While she was in São Salvador, which she and her followers were occupying in 1705, she built a special place to reside for herself in the cathedral that was destroyed, and also called the formerly destroyed and neglected capital to be reoccupied by thousands of mostly the poor people who followed her. However, she soon won honored converts as well, including Pedro Constantinho da Silva Kibenga, the commander of one of Pedro IV’s armies sent to reoccupy the city. Since he chose his devotion to Beatriz as an opportunity to revolt, Pedro IV, too decide to destroy Beatriz. Upon her return to São Salvador, she was captured by the Catholics and taken to the mountaintop court of Pedro IV. There she was accused of false doctrines and burned at the stake in July 1706. She was seen by many as a Prophetess to the Kongolese people.

Beatriz sent out missionaries of her movement, to other states. They were not successful in the coast state of Soyo, where the Prince sacked them, but they were much more successful in the disagreeing southern part of Soyo and Mbamba Lovata, which lay south of Soyo. There they won new converts, especially among adherents of the old queen Suzana de Nóbrega. Manuel Makasa, one of these partisans also became an Antonian and moved to São Salvador.

Much of her teaching as we know is known from the Salve Antoniana, a prayer that she took from the Catholic prayer Salve Regina (Hail Holy Queen) into an anthem of the movement. Among other things, the Salve Antoniana taught that God was only concerned with the plans of believers, not with outward signs instituted by Christ to give grace or good works, and Saint Anthony was the greatest one – in fact, he was a “second God.” In addition, she taught that the principal characters in Christianity, including Jesus, Mary and Saint Francis, were all born in Kongo and were in fact Kongolese.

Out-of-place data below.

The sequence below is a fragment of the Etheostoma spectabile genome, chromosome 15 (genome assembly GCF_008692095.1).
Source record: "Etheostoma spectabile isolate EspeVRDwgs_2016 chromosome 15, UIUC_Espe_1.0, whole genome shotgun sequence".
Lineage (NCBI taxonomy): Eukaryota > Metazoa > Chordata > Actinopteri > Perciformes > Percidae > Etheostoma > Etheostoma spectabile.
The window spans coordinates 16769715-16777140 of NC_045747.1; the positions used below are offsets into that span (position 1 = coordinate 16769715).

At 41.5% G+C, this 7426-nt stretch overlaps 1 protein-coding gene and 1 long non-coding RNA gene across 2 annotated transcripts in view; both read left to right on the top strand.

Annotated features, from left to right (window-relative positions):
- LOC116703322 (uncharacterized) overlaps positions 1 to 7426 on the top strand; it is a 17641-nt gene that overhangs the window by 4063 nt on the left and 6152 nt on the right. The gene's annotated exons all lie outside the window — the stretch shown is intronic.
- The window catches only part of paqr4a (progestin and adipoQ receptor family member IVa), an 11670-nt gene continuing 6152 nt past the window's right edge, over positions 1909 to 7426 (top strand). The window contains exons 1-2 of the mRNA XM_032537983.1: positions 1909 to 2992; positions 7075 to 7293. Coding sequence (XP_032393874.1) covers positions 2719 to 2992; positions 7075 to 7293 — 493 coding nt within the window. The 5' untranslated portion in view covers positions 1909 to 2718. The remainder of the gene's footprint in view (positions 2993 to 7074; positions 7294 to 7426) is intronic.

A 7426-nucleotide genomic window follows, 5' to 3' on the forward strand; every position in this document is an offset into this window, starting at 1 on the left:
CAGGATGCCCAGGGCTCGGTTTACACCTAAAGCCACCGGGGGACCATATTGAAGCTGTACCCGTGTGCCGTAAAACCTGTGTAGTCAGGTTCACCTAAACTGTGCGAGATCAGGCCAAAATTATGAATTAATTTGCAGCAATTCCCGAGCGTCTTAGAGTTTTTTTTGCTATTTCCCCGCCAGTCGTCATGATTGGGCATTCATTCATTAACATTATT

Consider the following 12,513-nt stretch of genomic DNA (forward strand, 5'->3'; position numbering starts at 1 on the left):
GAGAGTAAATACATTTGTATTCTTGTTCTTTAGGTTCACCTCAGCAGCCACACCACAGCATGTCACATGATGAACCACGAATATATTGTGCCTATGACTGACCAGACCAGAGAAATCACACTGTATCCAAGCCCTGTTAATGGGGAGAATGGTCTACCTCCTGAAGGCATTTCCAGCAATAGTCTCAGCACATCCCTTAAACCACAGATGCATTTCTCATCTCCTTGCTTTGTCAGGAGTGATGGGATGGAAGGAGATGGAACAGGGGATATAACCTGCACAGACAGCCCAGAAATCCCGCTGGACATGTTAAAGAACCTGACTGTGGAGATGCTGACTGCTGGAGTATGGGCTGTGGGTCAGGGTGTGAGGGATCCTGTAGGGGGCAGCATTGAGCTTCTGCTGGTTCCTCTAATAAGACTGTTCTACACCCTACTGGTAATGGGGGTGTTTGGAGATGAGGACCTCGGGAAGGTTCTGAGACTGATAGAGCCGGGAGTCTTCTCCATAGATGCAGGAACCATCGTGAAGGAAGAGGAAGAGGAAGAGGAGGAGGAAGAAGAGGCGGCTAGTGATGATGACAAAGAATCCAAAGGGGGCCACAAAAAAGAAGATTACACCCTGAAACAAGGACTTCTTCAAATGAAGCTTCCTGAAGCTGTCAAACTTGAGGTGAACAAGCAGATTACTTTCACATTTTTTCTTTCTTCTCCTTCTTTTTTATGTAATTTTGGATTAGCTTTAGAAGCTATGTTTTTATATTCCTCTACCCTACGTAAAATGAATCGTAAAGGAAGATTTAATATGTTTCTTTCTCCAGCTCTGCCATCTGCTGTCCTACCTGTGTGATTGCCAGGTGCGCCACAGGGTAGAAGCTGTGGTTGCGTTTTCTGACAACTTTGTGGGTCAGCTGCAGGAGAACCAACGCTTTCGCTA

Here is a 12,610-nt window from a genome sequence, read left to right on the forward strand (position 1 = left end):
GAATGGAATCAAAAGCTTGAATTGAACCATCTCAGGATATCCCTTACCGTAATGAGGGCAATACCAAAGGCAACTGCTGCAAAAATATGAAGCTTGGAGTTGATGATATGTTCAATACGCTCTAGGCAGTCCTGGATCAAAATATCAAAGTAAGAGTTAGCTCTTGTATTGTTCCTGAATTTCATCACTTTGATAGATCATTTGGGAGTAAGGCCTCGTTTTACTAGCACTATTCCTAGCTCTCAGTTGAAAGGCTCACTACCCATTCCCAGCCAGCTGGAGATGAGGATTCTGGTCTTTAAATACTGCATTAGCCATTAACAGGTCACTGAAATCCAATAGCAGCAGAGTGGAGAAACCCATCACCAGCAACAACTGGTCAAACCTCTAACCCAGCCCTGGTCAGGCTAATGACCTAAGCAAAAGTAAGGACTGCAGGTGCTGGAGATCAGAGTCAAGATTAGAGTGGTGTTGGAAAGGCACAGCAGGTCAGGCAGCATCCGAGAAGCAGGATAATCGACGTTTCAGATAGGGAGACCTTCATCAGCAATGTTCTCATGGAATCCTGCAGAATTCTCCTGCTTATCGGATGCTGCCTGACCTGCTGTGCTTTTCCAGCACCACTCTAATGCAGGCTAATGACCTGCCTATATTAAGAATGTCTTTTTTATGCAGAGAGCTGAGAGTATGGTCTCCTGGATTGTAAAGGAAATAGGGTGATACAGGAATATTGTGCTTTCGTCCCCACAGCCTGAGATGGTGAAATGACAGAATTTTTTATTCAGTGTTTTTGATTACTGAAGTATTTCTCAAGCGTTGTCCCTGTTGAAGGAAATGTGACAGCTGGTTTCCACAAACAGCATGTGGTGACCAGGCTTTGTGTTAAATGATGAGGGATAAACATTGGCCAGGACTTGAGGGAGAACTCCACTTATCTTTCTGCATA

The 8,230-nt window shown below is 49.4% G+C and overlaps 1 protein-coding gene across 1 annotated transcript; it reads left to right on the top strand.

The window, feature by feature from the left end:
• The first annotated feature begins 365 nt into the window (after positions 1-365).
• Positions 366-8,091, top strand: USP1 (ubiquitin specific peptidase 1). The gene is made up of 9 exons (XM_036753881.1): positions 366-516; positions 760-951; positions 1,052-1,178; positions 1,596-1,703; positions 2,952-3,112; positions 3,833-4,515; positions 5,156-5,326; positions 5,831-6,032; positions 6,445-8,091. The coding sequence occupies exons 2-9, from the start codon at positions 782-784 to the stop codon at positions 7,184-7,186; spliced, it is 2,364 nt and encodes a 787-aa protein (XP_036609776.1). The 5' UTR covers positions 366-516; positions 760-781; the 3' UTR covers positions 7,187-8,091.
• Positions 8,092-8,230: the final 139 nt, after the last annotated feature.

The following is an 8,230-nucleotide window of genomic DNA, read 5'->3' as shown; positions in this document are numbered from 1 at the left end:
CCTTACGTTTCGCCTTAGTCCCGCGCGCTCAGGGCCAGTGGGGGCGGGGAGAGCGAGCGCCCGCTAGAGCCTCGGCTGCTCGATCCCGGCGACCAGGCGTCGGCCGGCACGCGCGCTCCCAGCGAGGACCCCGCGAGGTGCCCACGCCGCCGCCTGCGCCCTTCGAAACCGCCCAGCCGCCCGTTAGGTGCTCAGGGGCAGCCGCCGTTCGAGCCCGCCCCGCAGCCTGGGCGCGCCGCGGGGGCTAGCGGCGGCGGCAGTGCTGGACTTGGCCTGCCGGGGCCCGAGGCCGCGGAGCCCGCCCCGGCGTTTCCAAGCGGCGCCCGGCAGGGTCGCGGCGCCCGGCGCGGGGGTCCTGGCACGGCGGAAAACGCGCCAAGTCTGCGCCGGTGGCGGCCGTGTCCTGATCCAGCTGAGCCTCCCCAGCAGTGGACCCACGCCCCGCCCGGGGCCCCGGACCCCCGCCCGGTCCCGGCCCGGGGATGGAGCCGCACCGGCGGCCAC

Dona Beatriz Kimpa Vita was captured near her hometown and burned alive at the temporary capital of Evululu as a heretic in 1706 by forces loyal to Pedro IV. She was tried under Kongo law as a witch and she did not conform to generally accepted beliefs or practices, with the consent and counsel of the Capuchin friars Bernardo da Gallo and Lorenzo da Lucca.

The Anthonian prophetic movement celebrated her death. Her followers continued to believe that she was still alive, and it was only when Pedro IV’s forces took São Salvador in 1709, the political force of her movement was destroyed and most of her former noble people who stood by her renounced their beliefs and rejoined the Catholic church. Some hint of the strength of her teaching may be glimpsed by the fact that eighteenth century Kongo religious art often shows Jesus as an African, and that Saint Anthony, known as “Toni Malau” was very prominent.

Kimpa Vita’s statue in Angola

More recently, some see present-day Kimbanguism, Matswanism and Tokoism as its successors. Traditions circulating in Mbanza Kongo (formerly São Salvador) in 2002 also place great importance in the role of Beatriz’ mother as an inspiration for the prophet Simon Kimbangu and also as playing a role in its continuation, and in fact, her mother was present during and after Beatriz Kimpa’s death. And as she had announced earlier, the Portuguese Catholics finally started killing, murdering, raping and enslaving the Kongolese, breaking up families, sending them away to the Americans


Please enter your comment!
Please enter your name here